Eustace names persons that he claims were snubbed in relief efforts
January 24, 2014

Eustace names persons that he claims were snubbed in relief efforts

Opposition Leader Arnhim Eustace read out a list of names in Parliament Tuesday whom he claims have been victims of political discrimination.{{more}}

Delivering his response to the budget address, Eustace said the persons identified were affected by the current or past weather diasters but were not assisted because they were believed to be supporters of the New Democratic Party.

“Already, there is much discussion of distribution of relief supplies by Government to party faithfuls only. This is totally unacceptable and is already affecting the attitude of many,” Eustace said.

He said although Prime Minister Dr Ralph Gonsalves says that no such discrimination is going on, this is not so.

Included in the long list of names were Norma Nanton and Albertina Forde of Redemption Sharpes and Albert Russell of Georgetown.

“I’m talking about events since (hurricane)Tomas. I therefore reject the comments that you made yesterday that there is no discrimination,” Eustace said to the Prime Minister.

In response to Eustace, Gonsalves read a letter from the chair of the Roads, Buildings and General Service Authority (BRAGSA) Beresford Phillips, which indicated that some of the persons on the list did in fact, receive help following Hurricane Tomas.

Before reading the letter, the Prime Minister apologised to Albertina Forde and Norma Nanton, for the public discussion of their matters.

“People of conscience will speak out. I have a letter here dated January 21st sent by Beresford Phillips because he heard the Leader of the Opposition,” Gonsalves said.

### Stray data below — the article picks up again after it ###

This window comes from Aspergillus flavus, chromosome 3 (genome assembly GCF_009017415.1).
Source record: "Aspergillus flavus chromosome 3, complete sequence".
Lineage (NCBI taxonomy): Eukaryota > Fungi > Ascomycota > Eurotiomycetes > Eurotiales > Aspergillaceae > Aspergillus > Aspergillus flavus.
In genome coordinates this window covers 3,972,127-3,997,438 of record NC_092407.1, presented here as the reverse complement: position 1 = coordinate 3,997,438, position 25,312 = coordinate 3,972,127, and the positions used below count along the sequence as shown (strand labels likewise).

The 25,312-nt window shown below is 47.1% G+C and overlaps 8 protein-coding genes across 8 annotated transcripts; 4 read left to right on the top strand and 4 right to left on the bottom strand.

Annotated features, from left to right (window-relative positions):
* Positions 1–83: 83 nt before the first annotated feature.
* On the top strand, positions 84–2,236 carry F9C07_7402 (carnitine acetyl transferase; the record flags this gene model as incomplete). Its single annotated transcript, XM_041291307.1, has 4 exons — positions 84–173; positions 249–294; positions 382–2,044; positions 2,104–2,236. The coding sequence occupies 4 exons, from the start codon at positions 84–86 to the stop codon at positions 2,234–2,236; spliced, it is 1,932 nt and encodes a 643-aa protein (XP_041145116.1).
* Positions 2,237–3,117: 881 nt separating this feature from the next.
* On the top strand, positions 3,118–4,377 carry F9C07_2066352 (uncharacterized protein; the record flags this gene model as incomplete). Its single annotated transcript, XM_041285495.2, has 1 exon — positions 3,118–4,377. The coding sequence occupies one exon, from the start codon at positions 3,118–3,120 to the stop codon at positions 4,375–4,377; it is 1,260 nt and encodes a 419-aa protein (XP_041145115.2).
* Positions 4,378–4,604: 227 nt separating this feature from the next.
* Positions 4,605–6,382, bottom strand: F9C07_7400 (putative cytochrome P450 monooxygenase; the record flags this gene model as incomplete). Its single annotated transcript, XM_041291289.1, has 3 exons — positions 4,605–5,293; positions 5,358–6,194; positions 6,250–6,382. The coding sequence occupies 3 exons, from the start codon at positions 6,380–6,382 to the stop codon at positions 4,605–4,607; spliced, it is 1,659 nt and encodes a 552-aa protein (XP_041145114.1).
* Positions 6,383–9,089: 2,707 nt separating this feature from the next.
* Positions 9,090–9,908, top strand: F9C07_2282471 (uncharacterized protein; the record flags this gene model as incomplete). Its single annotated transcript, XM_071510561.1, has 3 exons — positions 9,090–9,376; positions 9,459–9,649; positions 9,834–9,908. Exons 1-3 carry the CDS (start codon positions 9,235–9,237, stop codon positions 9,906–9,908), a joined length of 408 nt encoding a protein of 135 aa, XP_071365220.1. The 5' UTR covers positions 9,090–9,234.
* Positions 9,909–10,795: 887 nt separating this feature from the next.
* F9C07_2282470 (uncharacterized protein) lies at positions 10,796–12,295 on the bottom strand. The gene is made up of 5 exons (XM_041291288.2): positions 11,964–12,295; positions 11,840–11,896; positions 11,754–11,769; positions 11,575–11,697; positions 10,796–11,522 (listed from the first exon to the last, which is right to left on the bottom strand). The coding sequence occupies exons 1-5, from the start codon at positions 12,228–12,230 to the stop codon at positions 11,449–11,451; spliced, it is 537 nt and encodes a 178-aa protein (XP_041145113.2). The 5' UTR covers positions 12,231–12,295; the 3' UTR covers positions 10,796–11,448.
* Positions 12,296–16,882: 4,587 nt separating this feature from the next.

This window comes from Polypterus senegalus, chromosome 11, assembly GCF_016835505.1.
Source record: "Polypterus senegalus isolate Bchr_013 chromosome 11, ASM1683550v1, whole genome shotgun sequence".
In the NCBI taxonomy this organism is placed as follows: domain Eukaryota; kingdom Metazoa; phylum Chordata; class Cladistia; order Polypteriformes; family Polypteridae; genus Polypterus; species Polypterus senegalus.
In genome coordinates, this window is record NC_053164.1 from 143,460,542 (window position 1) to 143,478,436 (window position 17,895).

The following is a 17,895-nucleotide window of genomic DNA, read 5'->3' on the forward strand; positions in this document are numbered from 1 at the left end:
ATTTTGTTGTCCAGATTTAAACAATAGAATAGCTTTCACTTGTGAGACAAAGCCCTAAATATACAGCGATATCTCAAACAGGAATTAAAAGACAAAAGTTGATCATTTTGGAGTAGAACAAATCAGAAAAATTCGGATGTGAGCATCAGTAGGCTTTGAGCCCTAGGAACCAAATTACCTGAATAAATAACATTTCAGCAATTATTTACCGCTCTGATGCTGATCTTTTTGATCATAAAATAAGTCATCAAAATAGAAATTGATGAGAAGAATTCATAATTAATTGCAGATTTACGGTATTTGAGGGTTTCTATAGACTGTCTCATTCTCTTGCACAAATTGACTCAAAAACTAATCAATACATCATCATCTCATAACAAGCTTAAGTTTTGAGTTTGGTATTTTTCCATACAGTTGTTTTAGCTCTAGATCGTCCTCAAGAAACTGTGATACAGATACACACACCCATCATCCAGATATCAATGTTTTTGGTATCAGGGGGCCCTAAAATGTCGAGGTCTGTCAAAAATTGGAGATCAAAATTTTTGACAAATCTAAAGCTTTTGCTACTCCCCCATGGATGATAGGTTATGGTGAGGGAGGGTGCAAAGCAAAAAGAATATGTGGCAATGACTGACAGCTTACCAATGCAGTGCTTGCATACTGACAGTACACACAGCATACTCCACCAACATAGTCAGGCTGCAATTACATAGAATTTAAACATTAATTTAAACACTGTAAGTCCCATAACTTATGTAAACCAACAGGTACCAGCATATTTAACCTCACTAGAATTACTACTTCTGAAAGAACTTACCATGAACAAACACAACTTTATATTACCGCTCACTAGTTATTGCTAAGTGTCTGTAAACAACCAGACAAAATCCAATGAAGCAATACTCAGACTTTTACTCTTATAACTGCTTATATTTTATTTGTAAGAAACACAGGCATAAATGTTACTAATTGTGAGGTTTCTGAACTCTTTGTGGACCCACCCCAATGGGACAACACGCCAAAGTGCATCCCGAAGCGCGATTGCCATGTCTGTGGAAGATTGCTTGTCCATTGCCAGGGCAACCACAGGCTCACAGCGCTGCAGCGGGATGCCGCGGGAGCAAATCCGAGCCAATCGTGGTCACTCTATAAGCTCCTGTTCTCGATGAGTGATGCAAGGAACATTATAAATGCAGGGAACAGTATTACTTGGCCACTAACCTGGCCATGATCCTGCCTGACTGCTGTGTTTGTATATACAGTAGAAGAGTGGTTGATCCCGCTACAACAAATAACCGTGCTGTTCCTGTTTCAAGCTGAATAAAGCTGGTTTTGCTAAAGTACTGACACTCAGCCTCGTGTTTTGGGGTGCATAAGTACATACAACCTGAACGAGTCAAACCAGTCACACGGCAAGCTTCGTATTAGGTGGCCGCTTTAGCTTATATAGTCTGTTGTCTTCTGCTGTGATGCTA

In the letter, Phillips explained that he visited Forde after Hurricane Tomas and assessed the damage done to her property. The letter states that the procurement officer for Housing, Lands and Development Corporation was contacted and materials for repair was transported to Forde.

Phillips also stated in his letter that Forde informed him that the materials were received and thanked him for his efforts.

With respect to Nanton, the letter explained that she occupied a parcel of land that was prone to slippage.

“Sometime before hurricane Tomas, a landslide damaged her house. I personally got involved and assisted her with the removal of debris and other material that were lodged against her house. She was again asked to be relocated but again refused expressing her previous statement that she loved the spot and refused to act on our recommendation. During Hurricane Tomas, there was a massive landslide and her chapel house fell and broke into pieces. On this occasion, I personally spoke to Miss Nanton. I asked her what her intentions were. I wanted to assist her. Her reply to me was that she would stay with her daughter while she decided what she was going to do,” the letter said.

Phillips further wrote that although he sees Nanton everyday, she has not informed him on any final decision.

The Prime Minister also revealed that he knew Albert Russell and his wife from Georgetown.

He explained that while the couple’s house and shop were severely damaged, he believes that they own other houses and they currently occupy one of them.

However, the Prime Minister admitted to a weakness in the relief efforts after Tomas, stating that “there was no provision made to assist the small businesses”.